void triggerReoptimizationNow(CodeBlock* codeBlock, CodeBlock* optimizedCodeBlock, OSRExitBase* exit)
{
    //... truncated for brevity

    // In order to trigger reoptimization, one of two things must have happened:
    // 1) We exited more than some number of times.
    // 2) We exited and got stuck in a loop, and now we're exiting again.
    bool didExitABunch = optimizedCodeBlock->shouldReoptimizeNow();
    bool didGetStuckInLoop =
        (codeBlock->checkIfOptimizationThresholdReached() || didTryToEnterIntoInlinedLoops)
        && optimizedCodeBlock->shouldReoptimizeFromLoopNow();
    
    if (!didExitABunch && !didGetStuckInLoop) {
        dataLogLnIf(Options::verboseOSR(), *codeBlock, ": Not reoptimizing ", *optimizedCodeBlock, " because it either didn't exit enough or didn't loop enough after exit.");
        codeBlock->optimizeAfterLongWarmUp();
        return;
    }
    
    optimizedCodeBlock->jettison(Profiler::JettisonDueToOSRExit, CountReoptimization);
}

If the two conditions listed above (i.e. several OSR Exits and getting stuck in a loop), the optimised code is jettisoned with the call to CodeBlock::jettison:

void CodeBlock::jettison(Profiler::JettisonReason reason, ReoptimizationMode mode, const FireDetail* detail)
{

    //... code truncated for brevity
    
    // We want to accomplish two things here:
    // 1) Make sure that if this CodeBlock is on the stack right now, then if we return to it
    //    we should OSR exit at the top of the next bytecode instruction after the return.
    // 2) Make sure that if we call the owner executable, then we shouldn't call this CodeBlock.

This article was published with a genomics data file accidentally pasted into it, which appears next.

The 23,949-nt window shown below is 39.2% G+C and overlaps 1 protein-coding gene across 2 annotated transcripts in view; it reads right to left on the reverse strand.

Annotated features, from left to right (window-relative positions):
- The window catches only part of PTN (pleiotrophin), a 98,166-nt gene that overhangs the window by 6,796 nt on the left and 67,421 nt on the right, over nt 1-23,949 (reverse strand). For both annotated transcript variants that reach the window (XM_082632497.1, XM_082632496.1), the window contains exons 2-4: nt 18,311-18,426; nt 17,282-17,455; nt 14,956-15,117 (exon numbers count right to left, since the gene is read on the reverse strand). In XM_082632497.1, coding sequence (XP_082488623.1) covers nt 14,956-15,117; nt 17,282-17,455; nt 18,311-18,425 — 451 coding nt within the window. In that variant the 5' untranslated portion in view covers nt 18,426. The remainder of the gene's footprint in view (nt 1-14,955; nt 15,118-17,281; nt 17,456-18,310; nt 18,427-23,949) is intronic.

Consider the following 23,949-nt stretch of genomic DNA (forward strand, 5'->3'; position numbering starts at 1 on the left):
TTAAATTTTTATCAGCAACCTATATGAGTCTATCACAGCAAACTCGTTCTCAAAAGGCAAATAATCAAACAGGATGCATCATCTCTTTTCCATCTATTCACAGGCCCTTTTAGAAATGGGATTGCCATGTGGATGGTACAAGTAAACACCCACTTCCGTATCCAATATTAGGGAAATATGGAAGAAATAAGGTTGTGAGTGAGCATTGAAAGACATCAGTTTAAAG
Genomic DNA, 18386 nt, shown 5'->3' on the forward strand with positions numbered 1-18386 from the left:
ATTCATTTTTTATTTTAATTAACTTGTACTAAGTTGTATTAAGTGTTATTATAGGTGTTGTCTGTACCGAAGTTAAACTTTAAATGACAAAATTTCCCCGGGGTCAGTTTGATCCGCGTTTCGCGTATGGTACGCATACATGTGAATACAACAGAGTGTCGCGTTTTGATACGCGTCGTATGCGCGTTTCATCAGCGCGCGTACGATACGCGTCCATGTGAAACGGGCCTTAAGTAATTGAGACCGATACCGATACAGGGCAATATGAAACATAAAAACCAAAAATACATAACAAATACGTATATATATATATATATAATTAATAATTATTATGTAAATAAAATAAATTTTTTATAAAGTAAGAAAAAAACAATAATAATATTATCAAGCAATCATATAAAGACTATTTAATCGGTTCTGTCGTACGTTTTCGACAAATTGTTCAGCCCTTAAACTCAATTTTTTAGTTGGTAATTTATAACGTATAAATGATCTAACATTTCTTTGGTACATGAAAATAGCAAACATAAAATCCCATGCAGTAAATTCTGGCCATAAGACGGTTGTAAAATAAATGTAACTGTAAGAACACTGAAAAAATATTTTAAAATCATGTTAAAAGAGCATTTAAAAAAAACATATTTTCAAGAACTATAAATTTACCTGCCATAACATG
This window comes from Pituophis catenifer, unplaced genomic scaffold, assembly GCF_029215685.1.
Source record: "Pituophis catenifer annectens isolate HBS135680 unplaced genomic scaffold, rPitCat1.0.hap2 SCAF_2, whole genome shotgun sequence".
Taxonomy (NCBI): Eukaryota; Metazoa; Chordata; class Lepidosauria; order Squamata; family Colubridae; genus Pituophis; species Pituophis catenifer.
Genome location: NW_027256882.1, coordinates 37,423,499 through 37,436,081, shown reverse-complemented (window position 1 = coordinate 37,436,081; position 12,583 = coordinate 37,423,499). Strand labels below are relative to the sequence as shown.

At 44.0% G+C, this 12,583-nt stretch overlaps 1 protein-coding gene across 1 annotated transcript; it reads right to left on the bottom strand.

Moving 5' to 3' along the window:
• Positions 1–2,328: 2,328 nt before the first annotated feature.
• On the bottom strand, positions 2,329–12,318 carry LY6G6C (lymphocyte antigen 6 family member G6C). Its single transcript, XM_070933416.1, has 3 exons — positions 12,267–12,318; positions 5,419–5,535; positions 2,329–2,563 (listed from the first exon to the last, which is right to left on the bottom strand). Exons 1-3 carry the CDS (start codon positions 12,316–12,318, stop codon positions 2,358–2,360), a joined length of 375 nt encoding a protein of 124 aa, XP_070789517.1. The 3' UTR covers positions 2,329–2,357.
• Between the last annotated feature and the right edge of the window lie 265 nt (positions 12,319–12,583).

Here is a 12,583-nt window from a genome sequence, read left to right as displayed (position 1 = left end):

#if ENABLE(DFG_JIT)
    if (JITCode::isOptimizingJIT(jitType()))
        jitCode()->dfgCommon()->clearWatchpoints();
    
    if (reason != Profiler::JettisonDueToOldAge) {
        Profiler::Compilation* compilation = jitCode()->dfgCommon()->compilation.get();
        if (UNLIKELY(compilation))
            compilation->setJettisonReason(reason, detail);
        
        // This accomplishes (1), and does its own book-keeping about whether it has already happened.
        if (!jitCode()->dfgCommon()->invalidate()) {
            // We've already been invalidated.
            RELEASE_ASSERT(this != replacement() || (vm.heap.isCurrentThreadBusy() && !vm.heap.isMarked(ownerExecutable())));
            return;
        }
    }
    
    //... truncated for brevity
    
    if (this != replacement()) {
        // This means that we were never the entrypoint. This can happen for OSR entry code
        // blocks.
        return;
    }

    if (alternative())
        alternative()->optimizeAfterWarmUp();

    //... code truncated for brevity

    // This accomplishes (2).
    ownerExecutable()->installCode(vm, alternative(), codeType(), specializationKind());
}

The function first determines the reason for jettison (in this is case it’s due to OSR Exits) and then invalidates the optimised code generated by the DFG. It ensures that the CodeBlock is on the stack and finally calls installCode to install the Baseline JIT code. Enabling the flags dumpDFGDisassembly and verboseOSR on the command line prints information on the reason for jettison and tier code that future function calls will execute: